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As far as I can say, some users of math.stackexchange also participate in editing wikipedia articles.

E.g. here the summary says: corrected the statement of the "subring test"; the mistake was pointed out on math.stackexchange.com. The related question is The subring test

In comment to this MO question a user mentions editing a part of wikipedia article relevant to the question.

Questions of the type: Wikipedia claims this, I do not understand, can somebody help? are, in my opinion, perfectly valid mathematical questions, so there should be no problem with them.

What about questions, where the motivation of the OP is his effort to improve wikipedia article? Examples:

  • Wikipedia article on A contains the claim that B holds if and only if C. I believe that this is wrong for the following reasons..... However, I am not an expert in this area, could someone tell me whether I made a mistake or the wikipedia article is wrong?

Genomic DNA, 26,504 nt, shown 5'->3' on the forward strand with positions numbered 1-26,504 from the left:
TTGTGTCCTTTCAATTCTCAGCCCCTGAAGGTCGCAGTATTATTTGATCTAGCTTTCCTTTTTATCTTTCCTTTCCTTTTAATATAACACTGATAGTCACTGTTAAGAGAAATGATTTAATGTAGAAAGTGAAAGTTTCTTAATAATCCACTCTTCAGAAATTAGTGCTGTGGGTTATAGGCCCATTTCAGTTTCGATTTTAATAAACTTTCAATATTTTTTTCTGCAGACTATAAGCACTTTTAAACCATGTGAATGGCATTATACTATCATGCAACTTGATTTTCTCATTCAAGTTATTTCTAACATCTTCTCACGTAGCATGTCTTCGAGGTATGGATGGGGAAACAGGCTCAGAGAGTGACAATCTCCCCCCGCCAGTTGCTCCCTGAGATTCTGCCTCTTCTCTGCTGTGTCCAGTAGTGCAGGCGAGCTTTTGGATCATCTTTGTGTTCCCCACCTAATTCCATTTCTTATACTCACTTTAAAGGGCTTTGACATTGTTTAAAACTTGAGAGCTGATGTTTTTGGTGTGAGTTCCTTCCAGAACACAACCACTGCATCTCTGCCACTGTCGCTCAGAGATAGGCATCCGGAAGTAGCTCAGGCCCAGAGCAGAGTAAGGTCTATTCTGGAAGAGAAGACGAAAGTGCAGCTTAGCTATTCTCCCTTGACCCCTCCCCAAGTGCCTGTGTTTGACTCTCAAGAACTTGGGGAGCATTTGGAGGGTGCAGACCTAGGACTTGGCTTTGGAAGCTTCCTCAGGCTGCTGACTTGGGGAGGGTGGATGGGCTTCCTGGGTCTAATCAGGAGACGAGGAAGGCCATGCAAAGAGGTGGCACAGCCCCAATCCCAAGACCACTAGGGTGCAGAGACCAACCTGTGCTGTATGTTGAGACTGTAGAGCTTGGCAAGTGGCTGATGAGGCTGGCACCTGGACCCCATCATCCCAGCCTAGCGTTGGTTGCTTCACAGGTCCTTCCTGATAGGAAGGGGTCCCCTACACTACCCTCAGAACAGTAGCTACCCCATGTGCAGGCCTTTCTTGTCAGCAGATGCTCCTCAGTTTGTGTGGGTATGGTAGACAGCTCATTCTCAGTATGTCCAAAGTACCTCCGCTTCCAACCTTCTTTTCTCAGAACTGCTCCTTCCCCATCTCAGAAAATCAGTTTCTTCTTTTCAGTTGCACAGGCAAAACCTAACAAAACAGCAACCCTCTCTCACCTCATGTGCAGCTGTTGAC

• Wikipedia article on A contained the claim that B holds if and only if C. I believe that this is wrong and I did my best to correct the article; namely that B holds if and only C and D. However, I am not an expert in this area, could anyone check my work?

  • User XYZ changed the wikipedia article about A in the following way.... I think this is not correct. Could someone confirm my suspicion?

  • Wikipedia article about A contains no references for the claim that B holds if and only if C. I was not able to locate such references myself. Is anyone aware of some references confirming this claim?

I believe that the primary place for asking such questions should be at wikipedia, probably somewhere in the scope of WikiProject Mathematics - although I am not exactly sure where, but I was wondering what the users of math.SE would think about posting such a question here.

If such questions are not recommended here, would it at least be appropriate to ask such a thing here after trying at wikipedia and not getting an answer after some longer period?


Perhaps I should add, that I am asking this because I intended to ask the question about an unreferenced definition in wikipedia article, i.e. the last example. (But I will do some more searching before.) I was am not sure, whether to ask it here or at wikipedia.